Iraq was a very divisive war in the United States. The decision to invade in 2003 split the public, and the Democrats and Republicans. A new poll by the Pew Research Center however, shows that many Americans now share a similar view of the conflict. This is the result of several factors. First, many Republicans who were always the most supportive of the war, now want to blame President Obama for Iraq, and therefore do not see things as positive as they once did. Democrats, many of which were against the war, now have a slightly better opinion, because of the withdrawal of American troops. Independents on the other hand, are right in the middle. Overall, members of the U.S.’s two major parties are now more likely to share the same ideas on Iraq, but for completely different reasons.
The Pew poll showed that there was a narrowing of opinions amongst Americans on the Iraq war. The organization questioned 924 people in March 2013, with a margin of error of +/-3.9%. The survey showed that those that were for or against the war have now come closer together. On the question of whether the United States had achieved its goals in Iraq, respondents were almost evenly split. 46% said that the U.S. had succeeded, while 43% said that it had failed. That was a dramatic change from the previous three polls that showed a much wider divide on that issue. In 2006 for example, 54% stated that America had succeeded, compared to 40% who believed it had failed. The gap widened in 2010 when 58% responded that the U.S. had succeeded versus 35% who said it had failed, and 56% who thought America had succeeded in 2011, compared to 33% who said it had failed. The same change was seen when people were asked was the U.S. right or wrong to use force against Iraq. 44% said it was wrong, against 41% who said it was right. In 2003, 72% said it was the right decision, compared to only 22% who were opposed. From 2005-2007, when Iraq was in the middle of its civil war, those polled were almost evenly split between the two positions. Then from 2007-2010 when security improved, oddly more thought the Bush administration had made the wrong choice. By 2011 however, 46% believed it was wrong to use force, and 48% said it was right, which was very similar to the 2013 results. The decline in those that felt it was right to invade Iraq was due to changes amongst Republicans. In 2006, 82% of Republicans believed that the U.S. had succeeded in Iraq, but that took a sharp drop afterwards. In 2010 it was down to 68%, followed by 48% in 2012, and 56% in 2013. A decline in positive opinion was also seen amongst Independents who went from 54% saying yes in 2006 to only 41% by 2013. Democrats on the other hand have increasingly seen things turn for the better going from only 34% who thought American had succeeded to 56% in 2010 and 2012, and then down slightly to 45% by 2013. Finally, the partisan divide continued when respondents were asked whether the Iraq war was the right decision. In 2003, 90% of Republicans said yes, steadily dropping to 58% in 2013, the lowest percentage since the question was first asked. For Independents, they started at 66% saying yes in 2003, then saw a large drop to 43% by 2005, before leveling off to 33% in 2013. Democrats followed a similar pattern going from 50% saying yes in 2003 to just 17% by 2008, but then recovering a bit to 33% replying yes by 2013. Many of these changes can be explained through partisan politics. Because George Bush started the Iraq war, Republicans have been more supportive of it, even to this day. Their opinion did drop off slightly as the war did not go as planned, but now has reached its lowest level. That’s because Republican politicians and conservative pundits have largely condemned President Obama’s decision to have a full military withdrawal, which was actually negotiated by the Bush White House. Many Republicans wanted to maintain a residual force in Iraq, and have claimed rightly that Obama has put Iraq on the backburner. In comparison, Democrats were mostly opponents of the war, but their opinions have actually become more positive in the last few years. That’s likely, because Obama was elected president, and pulled out American troops. That’s the reason why the majority still disagrees with the invasion, but now think the U.S. has succeeded.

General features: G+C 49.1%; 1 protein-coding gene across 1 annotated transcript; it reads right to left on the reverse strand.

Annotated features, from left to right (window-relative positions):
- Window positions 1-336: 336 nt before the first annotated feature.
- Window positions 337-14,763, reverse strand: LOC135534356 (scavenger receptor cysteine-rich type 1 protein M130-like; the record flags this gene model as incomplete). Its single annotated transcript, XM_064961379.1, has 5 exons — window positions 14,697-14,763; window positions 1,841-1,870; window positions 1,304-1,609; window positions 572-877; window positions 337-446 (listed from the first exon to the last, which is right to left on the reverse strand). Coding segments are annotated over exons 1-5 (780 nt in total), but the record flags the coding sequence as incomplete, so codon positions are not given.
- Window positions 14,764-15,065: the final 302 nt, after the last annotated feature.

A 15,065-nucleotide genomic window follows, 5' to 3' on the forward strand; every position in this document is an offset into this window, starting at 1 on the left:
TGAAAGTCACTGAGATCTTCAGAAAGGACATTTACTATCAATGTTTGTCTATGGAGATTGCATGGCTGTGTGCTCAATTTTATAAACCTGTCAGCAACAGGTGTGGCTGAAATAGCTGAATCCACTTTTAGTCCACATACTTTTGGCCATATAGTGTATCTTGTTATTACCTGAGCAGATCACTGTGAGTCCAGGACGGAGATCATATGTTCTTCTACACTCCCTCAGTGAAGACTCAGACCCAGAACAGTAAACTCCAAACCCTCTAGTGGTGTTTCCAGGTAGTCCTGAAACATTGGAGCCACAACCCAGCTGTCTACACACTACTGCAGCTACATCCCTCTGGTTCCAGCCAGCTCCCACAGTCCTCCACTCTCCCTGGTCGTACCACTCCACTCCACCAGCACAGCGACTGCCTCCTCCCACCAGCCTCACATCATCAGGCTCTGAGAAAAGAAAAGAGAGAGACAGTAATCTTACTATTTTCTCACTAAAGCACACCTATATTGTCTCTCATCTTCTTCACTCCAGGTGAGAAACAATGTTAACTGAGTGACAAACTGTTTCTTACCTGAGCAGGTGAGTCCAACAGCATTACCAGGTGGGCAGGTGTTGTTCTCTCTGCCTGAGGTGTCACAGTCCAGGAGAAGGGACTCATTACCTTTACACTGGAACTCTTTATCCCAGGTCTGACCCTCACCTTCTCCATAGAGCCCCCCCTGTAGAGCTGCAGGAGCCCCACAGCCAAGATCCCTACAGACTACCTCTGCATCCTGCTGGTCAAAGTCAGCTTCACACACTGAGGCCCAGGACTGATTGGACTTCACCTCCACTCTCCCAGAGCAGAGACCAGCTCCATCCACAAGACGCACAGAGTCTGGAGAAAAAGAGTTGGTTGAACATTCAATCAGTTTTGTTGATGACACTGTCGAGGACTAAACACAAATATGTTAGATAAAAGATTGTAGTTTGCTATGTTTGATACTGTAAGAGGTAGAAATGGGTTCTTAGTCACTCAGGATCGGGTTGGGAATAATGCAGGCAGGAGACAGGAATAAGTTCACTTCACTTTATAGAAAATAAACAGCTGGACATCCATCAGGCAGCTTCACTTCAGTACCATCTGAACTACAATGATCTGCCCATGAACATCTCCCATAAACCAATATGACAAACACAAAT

The Iraq war continues to divide the American politic, but opinions have changed from the early years. Most Americans now are evenly split over whether the U.S. succeeded in Iraq, and whether invading was the right choice. This has occurred for different reasons, largely partisan politics, but it does show a general consensus now forming about the conflict 10 years after its start. The real lasting affects will be seen in how it affects policy, rather than the public. President Obama for example, has shown a strong aversion to getting involved in another Middle Eastern war as shown in his stance towards Libya and Syria. The military also seems to still be debating the merits and faults of counterinsurgency. These effects were actually predicted back in the winter of 2005 by Professor John Mueller of Ohio State University in an article in Foreign Affairs entitled “The Iraq Syndrome.” Professor Mueller wrote that Iraq could have a similar affect upon American politics that Vietnam did. He noted that the Republicans would be hurt by the war, because they started it, that it would create intense partisan divisions more than previous wars, and that Bush’s foreign policy strategies such as unilateralism, preventive wars, and preemption would all be casualties. Those points have all come true showing that while Iraq is hardly talked about in the West today it is still having a lasting impact upon how Washington thinks.
Mueller, John, “The Iraq Syndrome,” Foreign Affairs, November/December 2005
Pew Research, “A Decade Later, Iraq War Divides the Public,” 3/18/13